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Last Update:  Fri. Oct. 22, 2004

Reading Islam » Understanding Islam » Islam in the World » Politics

The Nature of the Islamic Political System *

By  Dr. Jamal Badawi

Chairman, Islamic Information Foundation - Canada

 
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In Islam, each and every human is, in a sense, considered a representative of God on earth.

Theocracy vis-à-vis Islam

The political system of Islam is not theocratic because the term “theocracy” implies two basic elements: The first element is the assumption or acceptance of the principle that God alone is the Sovereign of ultimate power. The second part of the definition of “theocracy” is the assumption that there’s a certain priestly class or clergy who claim to be representatives of God on earth, who alone have the right to interpret the will of God, and who in some certain cases are the ones who are supposed to enforce the divine law.

According to the first part of its definition, theocracy is not contradictory with Islam, whose structure is based on the acceptance of the supremacy of God in that His laws are ultimate and His wisdom is infinite. However, the second part of the definition has nothing to do with Islam. In Islam there’s no church as an institution as such, there’s no clergy. Islam doesn’t accept the notion that a particular group of people can claim for themselves to be representatives of God on earth. The entire human race is regarded, in a sense, as representatives of God on earth.

In Islam, legitimacy of any power or institution is derived mainly from people’s acceptance of this legitimacy. In other words, one can’t gain legitimacy as a ruler unless people agree to this, not to have it imposed on them; the people are entirely free to choose their rulers. Islam does not accept a system which involves any kind of dictatorship, nor does it accept a system of monarchy where the power is inherited within the same family. Indeed, one wouldn’t only point out to systems that call themselves monarchies because there are many countries that call themselves republics, but indeed power seems to be circulated only within the elite.

Is the Political System of Islam Democratic?


For more on Islam and democracy, read Forming an Islamic Democracy.

Whenever a comparison is made between Islam and anything else, we need to remember that Islam is not a man-made idea. Islam is a God-ordained way of life, and as such it reflects the infinite divine wisdom, which is absolutely infallible. With this kind of understanding, Islam, as reflected in the word of God and the sayings of the Prophet—which he also received by way of revelation—present the ultimate truth. It’s not something that anyone can update or change or supersede in any way; it is free from error or else, of course, there wouldn’t be any belief in God. On the other hand, other systems, whether they are democracy, socialism, or otherwise, are man-made ideas or ideologies.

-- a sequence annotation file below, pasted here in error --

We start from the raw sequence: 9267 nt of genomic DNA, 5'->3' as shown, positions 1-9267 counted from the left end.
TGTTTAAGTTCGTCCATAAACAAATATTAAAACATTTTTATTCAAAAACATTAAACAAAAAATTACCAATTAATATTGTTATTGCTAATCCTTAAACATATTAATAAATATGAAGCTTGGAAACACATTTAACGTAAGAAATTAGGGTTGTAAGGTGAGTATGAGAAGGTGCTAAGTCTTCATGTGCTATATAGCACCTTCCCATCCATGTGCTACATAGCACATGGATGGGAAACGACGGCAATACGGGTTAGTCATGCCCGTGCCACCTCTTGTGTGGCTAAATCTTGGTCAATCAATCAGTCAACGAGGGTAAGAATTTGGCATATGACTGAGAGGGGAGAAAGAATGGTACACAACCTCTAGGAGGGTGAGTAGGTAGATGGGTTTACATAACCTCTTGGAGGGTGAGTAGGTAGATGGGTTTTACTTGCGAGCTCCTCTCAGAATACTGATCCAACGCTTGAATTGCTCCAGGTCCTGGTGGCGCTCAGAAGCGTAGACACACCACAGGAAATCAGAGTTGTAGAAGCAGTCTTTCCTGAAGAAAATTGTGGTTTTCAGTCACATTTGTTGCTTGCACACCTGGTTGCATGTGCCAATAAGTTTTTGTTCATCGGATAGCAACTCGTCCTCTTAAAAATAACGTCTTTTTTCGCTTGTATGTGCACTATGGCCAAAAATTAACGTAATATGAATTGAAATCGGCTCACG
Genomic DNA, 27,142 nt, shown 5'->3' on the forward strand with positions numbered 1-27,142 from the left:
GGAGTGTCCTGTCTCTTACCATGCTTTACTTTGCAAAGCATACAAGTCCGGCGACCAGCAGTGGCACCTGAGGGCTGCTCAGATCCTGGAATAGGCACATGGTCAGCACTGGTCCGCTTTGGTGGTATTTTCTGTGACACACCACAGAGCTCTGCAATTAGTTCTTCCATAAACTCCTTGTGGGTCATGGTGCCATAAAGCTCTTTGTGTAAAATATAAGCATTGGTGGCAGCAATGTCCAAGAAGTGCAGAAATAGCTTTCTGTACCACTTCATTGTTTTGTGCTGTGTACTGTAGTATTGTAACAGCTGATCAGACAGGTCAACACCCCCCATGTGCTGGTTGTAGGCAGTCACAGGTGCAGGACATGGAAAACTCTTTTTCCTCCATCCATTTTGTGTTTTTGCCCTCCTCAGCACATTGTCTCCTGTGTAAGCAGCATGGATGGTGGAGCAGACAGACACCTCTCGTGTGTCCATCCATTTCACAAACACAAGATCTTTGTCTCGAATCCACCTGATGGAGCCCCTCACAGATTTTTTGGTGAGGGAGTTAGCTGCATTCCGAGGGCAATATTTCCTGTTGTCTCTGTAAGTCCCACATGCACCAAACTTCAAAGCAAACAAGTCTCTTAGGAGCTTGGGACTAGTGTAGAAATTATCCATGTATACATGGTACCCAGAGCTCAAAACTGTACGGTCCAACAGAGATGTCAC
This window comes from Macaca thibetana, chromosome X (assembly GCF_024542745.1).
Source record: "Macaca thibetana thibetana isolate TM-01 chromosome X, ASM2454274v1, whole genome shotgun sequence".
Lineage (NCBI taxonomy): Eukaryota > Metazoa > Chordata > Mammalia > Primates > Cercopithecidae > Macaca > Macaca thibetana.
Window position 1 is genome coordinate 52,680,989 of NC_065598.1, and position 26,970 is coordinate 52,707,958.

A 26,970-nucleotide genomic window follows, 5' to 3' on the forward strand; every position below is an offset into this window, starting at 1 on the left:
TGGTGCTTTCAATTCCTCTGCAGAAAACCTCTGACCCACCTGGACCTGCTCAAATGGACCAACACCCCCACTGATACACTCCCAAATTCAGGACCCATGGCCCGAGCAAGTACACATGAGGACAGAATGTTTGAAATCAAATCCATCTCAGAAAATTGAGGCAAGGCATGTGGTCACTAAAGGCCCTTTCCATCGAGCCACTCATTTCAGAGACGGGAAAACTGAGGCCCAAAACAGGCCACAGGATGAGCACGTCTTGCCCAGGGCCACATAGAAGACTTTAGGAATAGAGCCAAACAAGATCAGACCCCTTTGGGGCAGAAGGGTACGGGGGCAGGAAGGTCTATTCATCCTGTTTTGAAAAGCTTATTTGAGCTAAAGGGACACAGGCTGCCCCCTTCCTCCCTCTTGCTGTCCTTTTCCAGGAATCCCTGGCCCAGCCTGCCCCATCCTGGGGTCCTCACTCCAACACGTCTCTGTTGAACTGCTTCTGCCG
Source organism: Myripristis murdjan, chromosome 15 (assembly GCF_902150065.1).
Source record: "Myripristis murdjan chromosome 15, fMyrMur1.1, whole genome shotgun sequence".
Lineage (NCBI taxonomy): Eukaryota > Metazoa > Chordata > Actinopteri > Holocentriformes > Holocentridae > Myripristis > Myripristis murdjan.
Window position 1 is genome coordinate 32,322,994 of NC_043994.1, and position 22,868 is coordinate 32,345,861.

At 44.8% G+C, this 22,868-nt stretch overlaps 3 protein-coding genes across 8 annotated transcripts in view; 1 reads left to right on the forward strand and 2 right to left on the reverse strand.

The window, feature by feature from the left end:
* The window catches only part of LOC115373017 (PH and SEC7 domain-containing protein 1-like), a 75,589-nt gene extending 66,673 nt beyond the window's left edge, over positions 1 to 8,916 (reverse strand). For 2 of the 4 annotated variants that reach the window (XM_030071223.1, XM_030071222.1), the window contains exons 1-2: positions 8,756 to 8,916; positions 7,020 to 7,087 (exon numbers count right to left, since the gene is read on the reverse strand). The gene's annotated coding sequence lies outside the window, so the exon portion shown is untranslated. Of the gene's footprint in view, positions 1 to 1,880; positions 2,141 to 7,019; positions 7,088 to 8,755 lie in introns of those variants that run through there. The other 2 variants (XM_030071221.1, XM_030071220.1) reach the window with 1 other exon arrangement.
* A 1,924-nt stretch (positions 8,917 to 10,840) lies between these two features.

The human being is fallible, his wisdom and knowledge are imperfect. Of course, in any of these man-made ideas there may be certain good ideas. When saying that Islam is similar to democracy, this seems to carry an implication that democracy is “the way,” “the ideal,” and then we go back to Islam to find out whether it meets these ideals or measures up to these standards or not. And that is almost like saying: Let’s take God’s ordained way of life and judge it in accordance with the criteria established by humans. Therefore, democracy and the political system in Islam, although they may have some similarities, are not really synonymous.

Similarities and Differences


In a true Islamic system, even if the majority wants to deprive the minority, they can’t do it because of the automatic restriction on their action.

Some of the fundamental principles in democracy are similar to Islam: first, the idea or notion of freedom of the people to choose the rulers they want. Another idea that is similar is that of participation in the decision-making process in some form or the other. The third similarity between democracy and Islam is the notion of the removal of some governments which fail to meet the expectations of the people.

The first basic difference between the political system endorsed by Islam and democracy is that in democracy, the ultimate authority lies with the people. In Islam, however, the ultimate authority doesn’t belong to people; it belongs to God alone. That means that both the ruler and the ruled in Islam are subject to a higher criterion for decision-making, that is, divine guidance. If the people—the rulers and the ruled—are truly believers, the final say in the interpretation or understanding of these divine laws would have to be within those laws.